You don’t often hear the words ‘maths’ and ‘sex’ in the same sentence. That’s a line from Sarah Belet, as she described her research in the global science competition, ‘FameLab’.
Her talk titled, “Maths, medicine, and mosquito sex”, won the Victorian state competition for FameLab and propelled her to the national FameLab finals.
“I was surprised I won the Victorian competition. I had met the other researchers at some training workshops we had before everything shut down. They’re strong communicators,” says Sarah.
Sarah is an ACEMS master’s research student in applied mathematics at Monash University. Her research involves the development of mathematical models to combat the spread of dengue fever, a very serious problem. But she was able to bring a twist to her video by talking about how mosquito sex fit into the equation.
“My aim was to take my research and then communicate it in a way that I felt people would then want to go to the pub and talk with their friends about it,” says Sarah.
It worked. The video won her the opportunity to compete in the national finals. While she didn’t win, the experience was invaluable. It included getting a one-on-one training session with BBC television presenter Dallas Campbell. He urged Sarah to be more herself by not scripting her presentation.
“I agreed with him. I’m much better when I’m just myself. He really pushed me to do that and communicate the emotions behind my research,” says Sarah.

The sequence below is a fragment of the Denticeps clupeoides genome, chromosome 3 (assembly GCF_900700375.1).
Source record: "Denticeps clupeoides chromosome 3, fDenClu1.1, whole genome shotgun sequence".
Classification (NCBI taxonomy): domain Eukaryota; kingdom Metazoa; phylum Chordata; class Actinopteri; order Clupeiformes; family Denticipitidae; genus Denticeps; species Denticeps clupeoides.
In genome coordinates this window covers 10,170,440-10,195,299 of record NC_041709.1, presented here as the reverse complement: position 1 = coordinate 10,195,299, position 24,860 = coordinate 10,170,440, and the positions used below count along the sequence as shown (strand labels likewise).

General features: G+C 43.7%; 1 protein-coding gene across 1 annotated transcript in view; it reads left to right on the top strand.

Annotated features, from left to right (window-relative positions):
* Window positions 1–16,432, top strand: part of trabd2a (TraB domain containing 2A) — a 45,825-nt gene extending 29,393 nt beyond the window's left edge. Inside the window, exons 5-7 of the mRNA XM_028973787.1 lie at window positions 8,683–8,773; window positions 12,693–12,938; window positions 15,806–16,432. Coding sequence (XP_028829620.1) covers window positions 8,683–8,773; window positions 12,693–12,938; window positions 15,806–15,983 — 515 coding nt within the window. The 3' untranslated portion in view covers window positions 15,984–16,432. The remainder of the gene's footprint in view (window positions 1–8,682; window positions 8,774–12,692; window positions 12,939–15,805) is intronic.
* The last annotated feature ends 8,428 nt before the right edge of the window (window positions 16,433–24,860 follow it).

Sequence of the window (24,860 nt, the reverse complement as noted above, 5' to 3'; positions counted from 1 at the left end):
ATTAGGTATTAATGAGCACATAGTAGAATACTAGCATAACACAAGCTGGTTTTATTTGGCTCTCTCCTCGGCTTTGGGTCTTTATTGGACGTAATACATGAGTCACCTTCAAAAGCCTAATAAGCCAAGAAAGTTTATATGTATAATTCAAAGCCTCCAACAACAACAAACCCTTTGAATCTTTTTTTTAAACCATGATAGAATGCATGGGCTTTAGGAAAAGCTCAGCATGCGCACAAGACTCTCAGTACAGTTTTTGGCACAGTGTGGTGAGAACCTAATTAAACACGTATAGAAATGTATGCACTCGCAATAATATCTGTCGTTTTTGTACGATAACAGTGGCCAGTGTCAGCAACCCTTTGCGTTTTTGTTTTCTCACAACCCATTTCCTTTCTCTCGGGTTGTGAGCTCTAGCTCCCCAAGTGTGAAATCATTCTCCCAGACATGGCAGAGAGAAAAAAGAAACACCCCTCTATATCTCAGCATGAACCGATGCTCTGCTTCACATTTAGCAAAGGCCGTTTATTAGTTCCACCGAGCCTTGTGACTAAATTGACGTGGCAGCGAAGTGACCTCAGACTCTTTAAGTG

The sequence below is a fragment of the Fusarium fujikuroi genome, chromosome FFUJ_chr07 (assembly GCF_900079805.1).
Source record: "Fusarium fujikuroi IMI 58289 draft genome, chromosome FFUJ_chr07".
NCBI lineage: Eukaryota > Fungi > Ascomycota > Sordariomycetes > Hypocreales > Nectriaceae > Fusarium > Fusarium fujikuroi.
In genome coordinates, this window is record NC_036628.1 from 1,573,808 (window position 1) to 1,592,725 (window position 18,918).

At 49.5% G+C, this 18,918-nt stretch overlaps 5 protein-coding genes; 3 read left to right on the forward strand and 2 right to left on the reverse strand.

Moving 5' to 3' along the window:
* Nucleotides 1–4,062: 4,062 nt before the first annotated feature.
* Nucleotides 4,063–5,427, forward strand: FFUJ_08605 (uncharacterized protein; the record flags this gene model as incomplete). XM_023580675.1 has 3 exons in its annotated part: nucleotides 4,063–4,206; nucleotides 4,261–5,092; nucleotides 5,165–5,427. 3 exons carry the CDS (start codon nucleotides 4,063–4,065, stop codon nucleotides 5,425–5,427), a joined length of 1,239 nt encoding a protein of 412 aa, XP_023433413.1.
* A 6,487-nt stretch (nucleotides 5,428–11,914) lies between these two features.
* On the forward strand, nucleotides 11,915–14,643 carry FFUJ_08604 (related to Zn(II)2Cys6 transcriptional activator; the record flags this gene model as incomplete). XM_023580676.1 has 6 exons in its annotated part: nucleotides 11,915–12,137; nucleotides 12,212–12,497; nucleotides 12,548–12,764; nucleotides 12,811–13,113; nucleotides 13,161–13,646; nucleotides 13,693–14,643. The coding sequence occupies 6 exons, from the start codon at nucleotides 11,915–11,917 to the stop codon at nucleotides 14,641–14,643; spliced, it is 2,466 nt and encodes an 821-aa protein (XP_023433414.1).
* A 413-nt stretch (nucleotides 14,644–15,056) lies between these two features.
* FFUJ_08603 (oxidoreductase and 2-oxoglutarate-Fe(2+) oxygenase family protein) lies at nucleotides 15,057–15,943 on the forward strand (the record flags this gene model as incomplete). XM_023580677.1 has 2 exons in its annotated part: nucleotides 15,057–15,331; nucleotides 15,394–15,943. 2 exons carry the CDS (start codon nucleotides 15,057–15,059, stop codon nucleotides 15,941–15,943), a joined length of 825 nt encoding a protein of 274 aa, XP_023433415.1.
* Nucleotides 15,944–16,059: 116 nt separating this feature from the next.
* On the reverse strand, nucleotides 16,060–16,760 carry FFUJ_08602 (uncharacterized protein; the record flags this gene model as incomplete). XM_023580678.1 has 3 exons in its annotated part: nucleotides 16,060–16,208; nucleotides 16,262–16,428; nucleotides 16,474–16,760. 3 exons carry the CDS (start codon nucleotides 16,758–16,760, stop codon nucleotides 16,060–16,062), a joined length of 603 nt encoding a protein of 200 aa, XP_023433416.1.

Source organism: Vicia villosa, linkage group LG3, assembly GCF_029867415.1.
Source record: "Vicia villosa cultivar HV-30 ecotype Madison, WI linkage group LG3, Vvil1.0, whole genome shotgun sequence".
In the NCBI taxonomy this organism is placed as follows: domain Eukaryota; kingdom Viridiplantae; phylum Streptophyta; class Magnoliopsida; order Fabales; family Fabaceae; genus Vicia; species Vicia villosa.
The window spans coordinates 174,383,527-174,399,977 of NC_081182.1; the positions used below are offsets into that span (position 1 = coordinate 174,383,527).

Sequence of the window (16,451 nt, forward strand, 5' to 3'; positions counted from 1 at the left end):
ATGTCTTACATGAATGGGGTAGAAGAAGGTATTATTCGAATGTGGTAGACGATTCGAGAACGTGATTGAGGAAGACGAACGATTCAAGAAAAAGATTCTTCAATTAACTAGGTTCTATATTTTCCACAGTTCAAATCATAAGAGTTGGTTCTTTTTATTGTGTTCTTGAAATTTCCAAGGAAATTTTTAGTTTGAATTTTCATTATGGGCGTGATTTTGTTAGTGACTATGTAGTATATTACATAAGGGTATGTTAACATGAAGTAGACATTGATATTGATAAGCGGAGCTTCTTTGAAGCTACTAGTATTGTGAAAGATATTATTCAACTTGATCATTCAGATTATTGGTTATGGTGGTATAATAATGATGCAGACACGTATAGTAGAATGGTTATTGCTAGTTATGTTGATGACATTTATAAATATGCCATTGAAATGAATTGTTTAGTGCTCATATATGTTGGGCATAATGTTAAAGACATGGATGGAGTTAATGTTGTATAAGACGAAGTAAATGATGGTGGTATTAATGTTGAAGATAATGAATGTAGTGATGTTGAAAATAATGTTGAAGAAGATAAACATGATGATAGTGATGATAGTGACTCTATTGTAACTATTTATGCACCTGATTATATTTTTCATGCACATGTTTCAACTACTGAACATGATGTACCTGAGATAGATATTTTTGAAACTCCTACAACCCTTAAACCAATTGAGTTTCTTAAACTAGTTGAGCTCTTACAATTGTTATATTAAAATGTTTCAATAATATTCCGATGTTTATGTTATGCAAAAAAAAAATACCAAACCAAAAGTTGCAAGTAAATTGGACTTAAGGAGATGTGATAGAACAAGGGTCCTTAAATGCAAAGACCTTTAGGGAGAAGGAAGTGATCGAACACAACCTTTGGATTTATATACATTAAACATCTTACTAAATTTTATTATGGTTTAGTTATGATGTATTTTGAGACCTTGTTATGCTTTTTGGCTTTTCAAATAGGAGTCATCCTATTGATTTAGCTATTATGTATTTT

Sarah said she entered the competition so she could continue to work on her communication skills.
“I believe that part of being a good researcher is being able to communicate your work properly,” says Sarah.
Already, Sarah has done quite a bit of communicating. She’s done TV and radio interviews, produced and hosted podcasts, and written for both ABC News and The Conversation.
But her aim isn’t to be in communications.
“The reason why I'm doing this is to make me a better researcher. I don't want to be a communications expert with a mathematics background. I want to be a mathematician who is good at communicating their work,” says Sarah.
It’s something Sarah has already proven herself to be, which was recognised by the ACEMS Outreach Participation Award at the Centre’s annual retreat. We look forward to hearing more from her!